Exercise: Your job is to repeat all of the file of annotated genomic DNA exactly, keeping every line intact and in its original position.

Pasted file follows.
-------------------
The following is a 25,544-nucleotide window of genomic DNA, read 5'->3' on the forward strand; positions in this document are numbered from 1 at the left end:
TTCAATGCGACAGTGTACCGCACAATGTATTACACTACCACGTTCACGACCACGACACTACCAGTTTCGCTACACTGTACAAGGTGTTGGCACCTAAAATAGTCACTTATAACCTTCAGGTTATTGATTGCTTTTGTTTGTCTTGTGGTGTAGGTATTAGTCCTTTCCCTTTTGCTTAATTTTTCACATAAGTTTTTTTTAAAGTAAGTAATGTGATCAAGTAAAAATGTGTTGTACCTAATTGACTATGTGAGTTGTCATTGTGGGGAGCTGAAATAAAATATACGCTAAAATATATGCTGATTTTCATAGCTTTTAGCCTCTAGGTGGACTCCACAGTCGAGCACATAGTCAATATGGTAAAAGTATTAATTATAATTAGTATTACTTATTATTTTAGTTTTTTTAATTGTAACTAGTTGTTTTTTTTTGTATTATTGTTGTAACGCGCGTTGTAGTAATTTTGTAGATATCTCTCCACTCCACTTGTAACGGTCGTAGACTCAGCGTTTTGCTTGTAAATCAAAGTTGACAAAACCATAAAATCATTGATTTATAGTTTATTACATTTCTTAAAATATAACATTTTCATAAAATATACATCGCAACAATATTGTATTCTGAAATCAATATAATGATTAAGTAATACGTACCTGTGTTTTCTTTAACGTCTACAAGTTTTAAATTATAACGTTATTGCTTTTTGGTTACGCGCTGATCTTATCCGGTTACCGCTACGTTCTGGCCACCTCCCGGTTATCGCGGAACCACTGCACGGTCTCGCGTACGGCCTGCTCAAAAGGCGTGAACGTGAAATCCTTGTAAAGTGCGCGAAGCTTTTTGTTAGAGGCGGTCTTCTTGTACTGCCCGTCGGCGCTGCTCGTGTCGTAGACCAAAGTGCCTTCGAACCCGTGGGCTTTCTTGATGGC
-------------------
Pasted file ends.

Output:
The following is a 25,544-nucleotide window of genomic DNA, read 5'->3' on the forward strand; positions in this document are numbered from 1 at the left end:
TTCAATGCGACAGTGTACCGCACAATGTATTACACTACCACGTTCACGACCACGACACTACCAGTTTCGCTACACTGTACAAGGTGTTGGCACCTAAAATAGTCACTTATAACCTTCAGGTTATTGATTGCTTTTGTTTGTCTTGTGGTGTAGGTATTAGTCCTTTCCCTTTTGCTTAATTTTTCACATAAGTTTTTTTTAAAGTAAGTAATGTGATCAAGTAAAAATGTGTTGTACCTAATTGACTATGTGAGTTGTCATTGTGGGGAGCTGAAATAAAATATACGCTAAAATATATGCTGATTTTCATAGCTTTTAGCCTCTAGGTGGACTCCACAGTCGAGCACATAGTCAATATGGTAAAAGTATTAATTATAATTAGTATTACTTATTATTTTAGTTTTTTTAATTGTAACTAGTTGTTTTTTTTTGTATTATTGTTGTAACGCGCGTTGTAGTAATTTTGTAGATATCTCTCCACTCCACTTGTAACGGTCGTAGACTCAGCGTTTTGCTTGTAAATCAAAGTTGACAAAACCATAAAATCATTGATTTATAGTTTATTACATTTCTTAAAATATAACATTTTCATAAAATATACATCGCAACAATATTGTATTCTGAAATCAATATAATGATTAAGTAATACGTACCTGTGTTTTCTTTAACGTCTACAAGTTTTAAATTATAACGTTATTGCTTTTTGGTTACGCGCTGATCTTATCCGGTTACCGCTACGTTCTGGCCACCTCCCGGTTATCGCGGAACCACTGCACGGTCTCGCGTACGGCCTGCTCAAAAGGCGTGAACGTGAAATCCTTGTAAAGTGCGCGAAGCTTTTTGTTAGAGGCGGTCTTCTTGTACTGCCCGTCGGCGCTGCTCGTGTCGTAGACCAAAGTGCCTTCGAACCCGTGGGCTTTCTTGATGGC